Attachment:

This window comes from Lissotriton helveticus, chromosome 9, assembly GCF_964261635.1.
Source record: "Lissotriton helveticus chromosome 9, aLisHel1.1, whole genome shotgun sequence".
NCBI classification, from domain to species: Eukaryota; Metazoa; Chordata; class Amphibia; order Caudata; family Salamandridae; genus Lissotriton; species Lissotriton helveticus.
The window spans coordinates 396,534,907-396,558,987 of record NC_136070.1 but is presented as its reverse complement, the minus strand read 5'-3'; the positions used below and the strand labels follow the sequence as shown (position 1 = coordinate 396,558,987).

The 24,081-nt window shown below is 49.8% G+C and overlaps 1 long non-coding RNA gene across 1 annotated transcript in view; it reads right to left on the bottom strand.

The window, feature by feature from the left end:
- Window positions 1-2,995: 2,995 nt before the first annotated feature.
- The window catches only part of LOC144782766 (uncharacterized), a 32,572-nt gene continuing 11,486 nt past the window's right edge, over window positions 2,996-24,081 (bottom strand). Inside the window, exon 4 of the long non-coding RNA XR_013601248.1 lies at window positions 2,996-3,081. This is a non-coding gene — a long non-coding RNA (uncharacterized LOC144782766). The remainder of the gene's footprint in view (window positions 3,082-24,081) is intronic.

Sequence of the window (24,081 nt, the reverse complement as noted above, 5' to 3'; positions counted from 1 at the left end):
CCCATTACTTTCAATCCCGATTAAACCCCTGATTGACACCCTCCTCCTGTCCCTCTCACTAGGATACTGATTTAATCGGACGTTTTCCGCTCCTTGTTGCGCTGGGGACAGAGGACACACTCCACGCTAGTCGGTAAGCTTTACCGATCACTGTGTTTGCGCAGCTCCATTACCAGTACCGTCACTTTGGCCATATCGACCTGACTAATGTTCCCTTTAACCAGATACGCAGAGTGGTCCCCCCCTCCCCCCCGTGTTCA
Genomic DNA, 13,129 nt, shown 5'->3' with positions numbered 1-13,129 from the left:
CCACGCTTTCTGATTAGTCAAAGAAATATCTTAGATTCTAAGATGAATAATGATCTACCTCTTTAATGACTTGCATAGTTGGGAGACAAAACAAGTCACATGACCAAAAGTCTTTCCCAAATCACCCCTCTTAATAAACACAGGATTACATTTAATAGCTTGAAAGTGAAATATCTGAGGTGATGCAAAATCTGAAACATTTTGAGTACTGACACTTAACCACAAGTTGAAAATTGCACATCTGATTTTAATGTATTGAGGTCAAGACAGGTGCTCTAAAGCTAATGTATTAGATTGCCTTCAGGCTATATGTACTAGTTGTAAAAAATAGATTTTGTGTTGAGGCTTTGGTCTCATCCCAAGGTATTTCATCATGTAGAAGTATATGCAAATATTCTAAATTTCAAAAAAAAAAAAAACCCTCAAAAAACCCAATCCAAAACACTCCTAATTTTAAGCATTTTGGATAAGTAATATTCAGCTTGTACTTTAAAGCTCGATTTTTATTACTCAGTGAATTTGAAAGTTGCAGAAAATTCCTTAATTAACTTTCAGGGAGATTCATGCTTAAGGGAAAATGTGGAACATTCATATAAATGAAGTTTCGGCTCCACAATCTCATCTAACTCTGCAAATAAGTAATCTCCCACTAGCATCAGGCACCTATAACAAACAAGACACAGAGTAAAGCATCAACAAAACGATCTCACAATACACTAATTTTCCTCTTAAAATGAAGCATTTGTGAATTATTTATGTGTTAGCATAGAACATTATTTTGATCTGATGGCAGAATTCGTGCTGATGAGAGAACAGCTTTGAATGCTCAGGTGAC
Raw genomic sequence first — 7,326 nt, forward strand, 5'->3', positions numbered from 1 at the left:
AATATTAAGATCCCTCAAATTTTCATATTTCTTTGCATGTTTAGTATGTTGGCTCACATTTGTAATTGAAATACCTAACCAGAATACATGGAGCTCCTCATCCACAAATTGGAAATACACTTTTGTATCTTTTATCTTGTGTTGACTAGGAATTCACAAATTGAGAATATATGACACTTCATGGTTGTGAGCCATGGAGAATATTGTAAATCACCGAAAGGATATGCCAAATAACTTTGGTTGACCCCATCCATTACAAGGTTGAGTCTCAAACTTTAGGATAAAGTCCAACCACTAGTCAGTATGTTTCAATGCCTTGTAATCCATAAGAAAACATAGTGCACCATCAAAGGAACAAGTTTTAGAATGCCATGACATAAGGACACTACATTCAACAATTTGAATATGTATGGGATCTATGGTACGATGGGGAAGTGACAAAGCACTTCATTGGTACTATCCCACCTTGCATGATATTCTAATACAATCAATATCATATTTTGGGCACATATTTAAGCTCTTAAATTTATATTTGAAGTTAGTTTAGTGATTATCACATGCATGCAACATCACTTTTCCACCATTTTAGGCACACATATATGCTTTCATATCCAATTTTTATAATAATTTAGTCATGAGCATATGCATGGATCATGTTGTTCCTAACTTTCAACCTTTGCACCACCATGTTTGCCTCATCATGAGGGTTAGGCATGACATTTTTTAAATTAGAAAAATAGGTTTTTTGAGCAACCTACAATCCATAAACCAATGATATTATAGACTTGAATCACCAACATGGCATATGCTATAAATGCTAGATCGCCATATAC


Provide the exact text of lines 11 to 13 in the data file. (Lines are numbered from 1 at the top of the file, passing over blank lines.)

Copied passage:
Genomic DNA, 13,129 nt, shown 5'->3' with positions numbered 1-13,129 from the left:
CCACGCTTTCTGATTAGTCAAAGAAATATCTTAGATTCTAAGATGAATAATGATCTACCTCTTTAATGACTTGCATAGTTGGGAGACAAAACAAGTCACATGACCAAAAGTCTTTCCCAAATCACCCCTCTTAATAAACACAGGATTACATTTAATAGCTTGAAAGTGAAATATCTGAGGTGATGCAAAATCTGAAACATTTTGAGTACTGACACTTAACCACAAGTTGAAAATTGCACATCTGATTTTAATGTATTGAGGTCAAGACAGGTGCTCTAAAGCTAATGTATTAGATTGCCTTCAGGCTATATGTACTAGTTGTAAAAAATAGATTTTGTGTTGAGGCTTTGGTCTCATCCCAAGGTATTTCATCATGTAGAAGTATATGCAAATATTCTAAATTTCAAAAAAAAAAAAAACCCTCAAAAAACCCAATCCAAAACACTCCTAATTTTAAGCATTTTGGATAAGTAATATTCAGCTTGTACTTTAAAGCTCGATTTTTATTACTCAGTGAATTTGAAAGTTGCAGAAAATTCCTTAATTAACTTTCAGGGAGATTCATGCTTAAGGGAAAATGTGGAACATTCATATAAATGAAGTTTCGGCTCCACAATCTCATCTAACTCTGCAAATAAGTAATCTCCCACTAGCATCAGGCACCTATAACAAACAAGACACAGAGTAAAGCATCAACAAAACGATCTCACAATACACTAATTTTCCTCTTAAAATGAAGCATTTGTGAATTATTTATGTGTTAGCATAGAACATTATTTTGATCTGATGGCAGAATTCGTGCTGATGAGAGAACAGCTTTGAATGCTCAGGTGAC
Raw genomic sequence first — 7,326 nt, forward strand, 5'->3', positions numbered from 1 at the left: